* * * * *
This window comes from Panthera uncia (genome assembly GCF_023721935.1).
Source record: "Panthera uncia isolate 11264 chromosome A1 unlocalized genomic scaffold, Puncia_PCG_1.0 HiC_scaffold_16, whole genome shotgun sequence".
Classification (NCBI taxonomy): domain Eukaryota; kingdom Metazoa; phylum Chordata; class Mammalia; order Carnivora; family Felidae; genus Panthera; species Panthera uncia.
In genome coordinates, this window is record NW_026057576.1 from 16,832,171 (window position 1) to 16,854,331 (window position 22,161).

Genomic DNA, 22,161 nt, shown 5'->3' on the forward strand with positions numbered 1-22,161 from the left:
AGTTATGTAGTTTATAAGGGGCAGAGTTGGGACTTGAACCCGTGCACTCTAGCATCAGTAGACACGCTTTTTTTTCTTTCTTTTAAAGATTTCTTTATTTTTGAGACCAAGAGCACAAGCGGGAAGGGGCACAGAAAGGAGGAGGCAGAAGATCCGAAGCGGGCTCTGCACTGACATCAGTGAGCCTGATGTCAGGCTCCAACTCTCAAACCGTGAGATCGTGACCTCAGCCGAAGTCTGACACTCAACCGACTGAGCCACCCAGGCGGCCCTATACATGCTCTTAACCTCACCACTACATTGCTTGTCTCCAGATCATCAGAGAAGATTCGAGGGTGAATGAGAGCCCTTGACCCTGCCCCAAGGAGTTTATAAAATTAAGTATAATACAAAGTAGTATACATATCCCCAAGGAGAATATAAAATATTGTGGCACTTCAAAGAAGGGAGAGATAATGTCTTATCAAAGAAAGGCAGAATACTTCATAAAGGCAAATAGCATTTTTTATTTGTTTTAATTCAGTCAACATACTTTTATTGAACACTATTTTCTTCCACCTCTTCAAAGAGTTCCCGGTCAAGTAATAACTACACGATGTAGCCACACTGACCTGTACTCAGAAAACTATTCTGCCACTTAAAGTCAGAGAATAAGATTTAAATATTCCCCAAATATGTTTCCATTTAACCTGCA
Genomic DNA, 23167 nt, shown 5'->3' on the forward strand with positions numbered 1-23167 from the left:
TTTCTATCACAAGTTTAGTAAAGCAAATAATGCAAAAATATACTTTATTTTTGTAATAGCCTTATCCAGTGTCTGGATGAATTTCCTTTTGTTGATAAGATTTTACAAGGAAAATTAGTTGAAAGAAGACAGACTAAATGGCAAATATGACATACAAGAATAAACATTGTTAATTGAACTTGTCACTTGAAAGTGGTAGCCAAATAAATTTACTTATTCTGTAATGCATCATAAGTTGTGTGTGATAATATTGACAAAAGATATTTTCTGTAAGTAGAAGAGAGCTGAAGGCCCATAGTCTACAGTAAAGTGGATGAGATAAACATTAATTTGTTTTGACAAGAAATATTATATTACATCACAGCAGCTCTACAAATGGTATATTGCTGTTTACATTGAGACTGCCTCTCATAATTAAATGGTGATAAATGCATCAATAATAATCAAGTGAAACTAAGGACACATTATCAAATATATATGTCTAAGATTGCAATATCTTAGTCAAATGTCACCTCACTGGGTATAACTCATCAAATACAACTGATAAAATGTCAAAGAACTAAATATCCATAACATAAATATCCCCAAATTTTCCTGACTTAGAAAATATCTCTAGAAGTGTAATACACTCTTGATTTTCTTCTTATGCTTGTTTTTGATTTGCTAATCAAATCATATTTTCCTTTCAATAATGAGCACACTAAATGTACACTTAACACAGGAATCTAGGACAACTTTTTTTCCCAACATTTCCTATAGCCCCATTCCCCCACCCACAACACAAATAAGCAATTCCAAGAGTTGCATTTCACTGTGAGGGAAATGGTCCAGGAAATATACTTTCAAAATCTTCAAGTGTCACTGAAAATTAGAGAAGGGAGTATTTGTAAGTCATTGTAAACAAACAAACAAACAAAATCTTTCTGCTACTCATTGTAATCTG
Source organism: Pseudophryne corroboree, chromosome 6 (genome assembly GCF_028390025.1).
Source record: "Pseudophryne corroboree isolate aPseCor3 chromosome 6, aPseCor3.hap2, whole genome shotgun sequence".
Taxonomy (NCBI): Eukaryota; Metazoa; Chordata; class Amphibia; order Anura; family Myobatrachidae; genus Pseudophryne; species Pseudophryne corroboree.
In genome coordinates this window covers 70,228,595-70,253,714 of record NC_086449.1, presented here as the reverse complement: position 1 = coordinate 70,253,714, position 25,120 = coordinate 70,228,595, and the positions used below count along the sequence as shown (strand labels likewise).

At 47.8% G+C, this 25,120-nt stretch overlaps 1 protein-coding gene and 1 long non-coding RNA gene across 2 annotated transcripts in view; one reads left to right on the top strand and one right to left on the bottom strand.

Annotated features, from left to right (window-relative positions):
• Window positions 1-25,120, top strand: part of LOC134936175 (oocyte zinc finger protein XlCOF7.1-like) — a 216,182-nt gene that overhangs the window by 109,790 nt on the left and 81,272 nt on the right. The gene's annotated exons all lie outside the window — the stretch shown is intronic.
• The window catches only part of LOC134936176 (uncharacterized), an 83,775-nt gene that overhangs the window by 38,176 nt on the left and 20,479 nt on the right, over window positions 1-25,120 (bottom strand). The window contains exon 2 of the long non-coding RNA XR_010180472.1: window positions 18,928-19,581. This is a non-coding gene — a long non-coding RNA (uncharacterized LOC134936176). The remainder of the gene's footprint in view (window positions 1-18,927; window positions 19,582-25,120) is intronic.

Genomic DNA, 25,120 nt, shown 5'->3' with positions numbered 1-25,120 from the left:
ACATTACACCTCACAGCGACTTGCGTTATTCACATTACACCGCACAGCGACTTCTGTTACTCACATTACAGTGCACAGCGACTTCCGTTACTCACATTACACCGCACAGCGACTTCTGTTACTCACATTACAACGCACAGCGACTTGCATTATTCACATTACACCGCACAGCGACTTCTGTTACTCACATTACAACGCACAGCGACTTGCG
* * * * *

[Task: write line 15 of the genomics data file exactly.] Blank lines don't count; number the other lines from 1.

• Window positions 1-25,120, top strand: part of LOC134936175 (oocyte zinc finger protein XlCOF7.1-like) — a 216,182-nt gene that overhangs the window by 109,790 nt on the left and 81,272 nt on the right. The gene's annotated exons all lie outside the window — the stretch shown is intronic.